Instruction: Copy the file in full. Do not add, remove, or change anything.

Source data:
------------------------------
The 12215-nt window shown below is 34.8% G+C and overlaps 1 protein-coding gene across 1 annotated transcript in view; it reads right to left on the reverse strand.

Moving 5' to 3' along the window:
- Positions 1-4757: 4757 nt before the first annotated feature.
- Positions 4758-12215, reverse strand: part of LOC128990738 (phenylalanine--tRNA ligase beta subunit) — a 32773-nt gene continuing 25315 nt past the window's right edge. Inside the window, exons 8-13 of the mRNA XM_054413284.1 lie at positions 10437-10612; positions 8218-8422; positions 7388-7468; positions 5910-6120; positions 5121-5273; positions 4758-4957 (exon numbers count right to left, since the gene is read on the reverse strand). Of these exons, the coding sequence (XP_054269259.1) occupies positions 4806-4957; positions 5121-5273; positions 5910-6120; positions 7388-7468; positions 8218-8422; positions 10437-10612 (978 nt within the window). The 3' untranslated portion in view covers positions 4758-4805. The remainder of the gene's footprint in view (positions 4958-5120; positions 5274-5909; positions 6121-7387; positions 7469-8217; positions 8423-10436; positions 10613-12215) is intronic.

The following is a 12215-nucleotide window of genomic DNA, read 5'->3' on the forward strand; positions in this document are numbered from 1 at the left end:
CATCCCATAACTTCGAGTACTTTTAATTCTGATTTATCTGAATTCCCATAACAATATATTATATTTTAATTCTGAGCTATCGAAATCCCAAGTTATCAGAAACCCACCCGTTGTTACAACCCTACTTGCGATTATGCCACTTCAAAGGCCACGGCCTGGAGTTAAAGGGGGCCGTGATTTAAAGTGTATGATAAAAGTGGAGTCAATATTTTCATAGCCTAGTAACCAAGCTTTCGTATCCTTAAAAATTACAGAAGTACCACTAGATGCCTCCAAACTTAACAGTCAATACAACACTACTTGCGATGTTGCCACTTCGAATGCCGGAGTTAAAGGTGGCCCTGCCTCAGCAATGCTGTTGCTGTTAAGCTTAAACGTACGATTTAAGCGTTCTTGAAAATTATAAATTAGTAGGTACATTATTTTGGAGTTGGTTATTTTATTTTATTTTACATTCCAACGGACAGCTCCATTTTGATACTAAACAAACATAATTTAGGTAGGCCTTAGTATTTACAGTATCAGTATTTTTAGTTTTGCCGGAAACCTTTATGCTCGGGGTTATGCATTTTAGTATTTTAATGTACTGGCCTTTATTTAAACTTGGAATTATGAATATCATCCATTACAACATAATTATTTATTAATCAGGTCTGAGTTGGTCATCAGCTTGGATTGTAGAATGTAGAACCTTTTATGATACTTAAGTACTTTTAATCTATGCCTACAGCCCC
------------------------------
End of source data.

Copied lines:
The 12215-nt window shown below is 34.8% G+C and overlaps 1 protein-coding gene across 1 annotated transcript in view; it reads right to left on the reverse strand.

Moving 5' to 3' along the window:
- Positions 1-4757: 4757 nt before the first annotated feature.
- Positions 4758-12215, reverse strand: part of LOC128990738 (phenylalanine--tRNA ligase beta subunit) — a 32773-nt gene continuing 25315 nt past the window's right edge. Inside the window, exons 8-13 of the mRNA XM_054413284.1 lie at positions 10437-10612; positions 8218-8422; positions 7388-7468; positions 5910-6120; positions 5121-5273; positions 4758-4957 (exon numbers count right to left, since the gene is read on the reverse strand). Of these exons, the coding sequence (XP_054269259.1) occupies positions 4806-4957; positions 5121-5273; positions 5910-6120; positions 7388-7468; positions 8218-8422; positions 10437-10612 (978 nt within the window). The 3' untranslated portion in view covers positions 4758-4805. The remainder of the gene's footprint in view (positions 4958-5120; positions 5274-5909; positions 6121-7387; positions 7469-8217; positions 8423-10436; positions 10613-12215) is intronic.

The following is a 12215-nucleotide window of genomic DNA, read 5'->3' on the forward strand; positions in this document are numbered from 1 at the left end:
CATCCCATAACTTCGAGTACTTTTAATTCTGATTTATCTGAATTCCCATAACAATATATTATATTTTAATTCTGAGCTATCGAAATCCCAAGTTATCAGAAACCCACCCGTTGTTACAACCCTACTTGCGATTATGCCACTTCAAAGGCCACGGCCTGGAGTTAAAGGGGGCCGTGATTTAAAGTGTATGATAAAAGTGGAGTCAATATTTTCATAGCCTAGTAACCAAGCTTTCGTATCCTTAAAAATTACAGAAGTACCACTAGATGCCTCCAAACTTAACAGTCAATACAACACTACTTGCGATGTTGCCACTTCGAATGCCGGAGTTAAAGGTGGCCCTGCCTCAGCAATGCTGTTGCTGTTAAGCTTAAACGTACGATTTAAGCGTTCTTGAAAATTATAAATTAGTAGGTACATTATTTTGGAGTTGGTTATTTTATTTTATTTTACATTCCAACGGACAGCTCCATTTTGATACTAAACAAACATAATTTAGGTAGGCCTTAGTATTTACAGTATCAGTATTTTTAGTTTTGCCGGAAACCTTTATGCTCGGGGTTATGCATTTTAGTATTTTAATGTACTGGCCTTTATTTAAACTTGGAATTATGAATATCATCCATTACAACATAATTATTTATTAATCAGGTCTGAGTTGGTCATCAGCTTGGATTGTAGAATGTAGAACCTTTTATGATACTTAAGTACTTTTAATCTATGCCTACAGCCCC